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    The market always wins

    Imagine you've invented a new way of making ice cream.

    It's the perfect ice cream. Creamy, delicious, soft enough to scoop, melts on your tongue but doesn't drip down your hands, easy to turn into various flavors, somehow it doesn't even have a bazillion calories. The perfect ice cream.

    You make a batch and head down to the local beach for testing.

    Beach ice cream stand in summer
    Beach ice cream stand in summer

    Customers love it.

    Vanilla sells out in minutes. Chocolate takes longer, but you're out within the hour. Pistachio's not popular and takes almost 2 hours to sell out.

    Encouraged, you borrow some money for ingredients and come back next week with more ice cream.

    Vanilla's hot again and disappears in 2 hours. You tweaked the chocolate recipe and run out in 3 hours. You hear every kid within earshot telling their friends how much they love your chocolate ice cream. Instead of pistachio, you try strawberry. It worked! Strawberry's gone in an hour.

    You keep coming back every week with more and more ice cream. You test different flavors, tweak popular recipes, and make sure every customer walks away with a big smile on their face.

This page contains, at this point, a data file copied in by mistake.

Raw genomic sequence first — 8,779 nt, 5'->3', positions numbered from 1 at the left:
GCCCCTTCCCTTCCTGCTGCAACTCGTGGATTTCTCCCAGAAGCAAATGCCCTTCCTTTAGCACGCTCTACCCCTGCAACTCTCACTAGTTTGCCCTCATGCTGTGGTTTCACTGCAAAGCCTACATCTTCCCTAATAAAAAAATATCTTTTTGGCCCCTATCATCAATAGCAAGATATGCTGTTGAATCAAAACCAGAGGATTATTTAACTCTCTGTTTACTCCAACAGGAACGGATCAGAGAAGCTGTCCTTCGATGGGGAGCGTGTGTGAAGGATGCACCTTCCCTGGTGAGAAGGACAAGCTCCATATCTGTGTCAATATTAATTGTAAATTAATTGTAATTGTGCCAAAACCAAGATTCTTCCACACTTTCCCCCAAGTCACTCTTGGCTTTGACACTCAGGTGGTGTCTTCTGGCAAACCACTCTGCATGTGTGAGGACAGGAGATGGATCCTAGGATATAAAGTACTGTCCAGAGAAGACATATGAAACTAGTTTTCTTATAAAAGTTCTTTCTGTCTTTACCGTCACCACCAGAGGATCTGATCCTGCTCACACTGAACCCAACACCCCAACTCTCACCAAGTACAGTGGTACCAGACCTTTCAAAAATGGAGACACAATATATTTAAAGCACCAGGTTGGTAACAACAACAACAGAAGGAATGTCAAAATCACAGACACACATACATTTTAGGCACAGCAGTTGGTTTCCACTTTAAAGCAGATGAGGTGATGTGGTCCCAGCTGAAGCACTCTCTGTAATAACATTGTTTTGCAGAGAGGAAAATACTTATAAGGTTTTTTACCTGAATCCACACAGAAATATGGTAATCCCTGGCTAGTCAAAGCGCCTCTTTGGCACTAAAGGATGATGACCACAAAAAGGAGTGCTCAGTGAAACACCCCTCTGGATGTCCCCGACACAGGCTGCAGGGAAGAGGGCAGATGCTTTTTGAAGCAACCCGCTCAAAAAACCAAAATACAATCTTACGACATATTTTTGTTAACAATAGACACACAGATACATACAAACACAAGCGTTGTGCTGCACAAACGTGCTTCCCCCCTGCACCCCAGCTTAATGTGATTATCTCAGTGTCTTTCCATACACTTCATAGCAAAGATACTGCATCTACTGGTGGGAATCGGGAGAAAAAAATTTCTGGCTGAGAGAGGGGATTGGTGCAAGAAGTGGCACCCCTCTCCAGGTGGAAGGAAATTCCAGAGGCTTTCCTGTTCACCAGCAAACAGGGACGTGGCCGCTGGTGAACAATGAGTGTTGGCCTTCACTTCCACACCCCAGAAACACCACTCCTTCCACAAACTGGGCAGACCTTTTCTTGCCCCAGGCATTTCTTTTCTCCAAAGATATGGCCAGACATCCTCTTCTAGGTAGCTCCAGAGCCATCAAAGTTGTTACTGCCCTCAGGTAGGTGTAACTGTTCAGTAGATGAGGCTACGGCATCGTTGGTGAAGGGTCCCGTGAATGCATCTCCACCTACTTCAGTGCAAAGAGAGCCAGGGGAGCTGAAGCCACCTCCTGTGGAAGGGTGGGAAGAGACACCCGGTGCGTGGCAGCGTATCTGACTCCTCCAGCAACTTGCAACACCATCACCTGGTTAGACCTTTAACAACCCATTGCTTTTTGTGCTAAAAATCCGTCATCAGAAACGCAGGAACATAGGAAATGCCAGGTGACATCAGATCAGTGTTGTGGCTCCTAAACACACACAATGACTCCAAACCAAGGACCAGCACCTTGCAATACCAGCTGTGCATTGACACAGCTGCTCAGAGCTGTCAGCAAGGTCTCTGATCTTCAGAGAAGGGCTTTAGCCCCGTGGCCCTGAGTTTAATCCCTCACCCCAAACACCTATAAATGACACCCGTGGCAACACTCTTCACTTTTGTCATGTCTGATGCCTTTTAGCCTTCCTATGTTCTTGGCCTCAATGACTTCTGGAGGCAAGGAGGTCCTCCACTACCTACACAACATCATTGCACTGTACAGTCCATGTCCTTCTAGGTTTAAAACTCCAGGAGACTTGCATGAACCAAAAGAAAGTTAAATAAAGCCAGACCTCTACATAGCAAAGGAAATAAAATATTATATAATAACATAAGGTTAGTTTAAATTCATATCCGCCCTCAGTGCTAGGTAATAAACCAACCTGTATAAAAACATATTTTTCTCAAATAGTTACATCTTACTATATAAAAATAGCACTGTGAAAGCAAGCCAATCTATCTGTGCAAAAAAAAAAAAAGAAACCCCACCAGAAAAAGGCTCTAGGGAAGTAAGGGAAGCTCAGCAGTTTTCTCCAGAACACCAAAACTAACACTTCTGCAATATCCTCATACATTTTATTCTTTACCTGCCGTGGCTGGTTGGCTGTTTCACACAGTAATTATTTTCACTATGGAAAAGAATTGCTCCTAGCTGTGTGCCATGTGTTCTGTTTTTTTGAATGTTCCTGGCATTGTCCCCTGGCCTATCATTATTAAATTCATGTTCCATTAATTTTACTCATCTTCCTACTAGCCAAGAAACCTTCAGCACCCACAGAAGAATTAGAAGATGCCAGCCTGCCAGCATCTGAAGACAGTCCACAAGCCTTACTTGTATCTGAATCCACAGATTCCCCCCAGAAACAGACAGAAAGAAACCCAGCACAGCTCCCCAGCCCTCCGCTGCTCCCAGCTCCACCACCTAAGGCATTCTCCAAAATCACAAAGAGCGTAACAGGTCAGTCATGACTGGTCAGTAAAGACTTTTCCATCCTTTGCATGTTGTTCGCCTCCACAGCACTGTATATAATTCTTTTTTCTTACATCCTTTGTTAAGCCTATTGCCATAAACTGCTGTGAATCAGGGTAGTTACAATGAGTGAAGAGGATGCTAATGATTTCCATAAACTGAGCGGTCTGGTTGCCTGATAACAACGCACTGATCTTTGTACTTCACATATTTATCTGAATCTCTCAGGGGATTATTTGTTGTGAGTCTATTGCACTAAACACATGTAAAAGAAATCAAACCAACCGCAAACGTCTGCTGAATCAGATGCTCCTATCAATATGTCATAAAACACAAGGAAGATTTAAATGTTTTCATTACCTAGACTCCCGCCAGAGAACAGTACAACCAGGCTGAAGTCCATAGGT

The first batch of ice cream sold out almost without trying. You had to shout "ICE CREAM" a few times to sell the second batch. By the third batch, you needed a big sign that says ice cream.

    You sell even more when you start playing loud music to create a cool vibe and by now everyone on the beach can see your very large Ice Cream sign. You put little "Best Ice Cream in the World" signs on the road leading up to the beach.

    Sales explode when you hire a few local kids to run around selling ice cream directly to people lounging on the beach.

    Everyone loves your ice cream and business is booming. People start coming to this beach just for your ice cream. You think about opening more locations. A worldwide beach ice cream empire. You've cracked the code!

    A vibe shift

    Then one day the beach closes and you still have ice cream left over. Hm that's odd, you think. The next day, even more goes in the trash. What is going on?

    You ask employees, if they've heard any complaints. Nope everyone loves your ice cream. People keep coming back.

    Next week you run a promotion and sell almost all your ice cream. You decide to run regular promotions.

    You try new flavors, hire sign spinners, run radio ads, give free ice cream to every influencer in town, ... but the ice cream's not selling. A few people ask for coffee. Why would an ice cream stand have coffee, ...

    A few months ago, you couldn't make ice cream fast enough. Now you're throwing ice cream away no matter what you try.

    Beach ice cream stand in winter
    Beach ice cream stand in winter

    Summer's gone kiddo. There's almost nobody at the beach. The few dog walkers you see want to warm up with hot drinks. Few people want ice cream on a dreary winter day with grey skies and howling winds.

    But a nice cup of tea while you look for seals? Now we're talking!

    You can't beat the market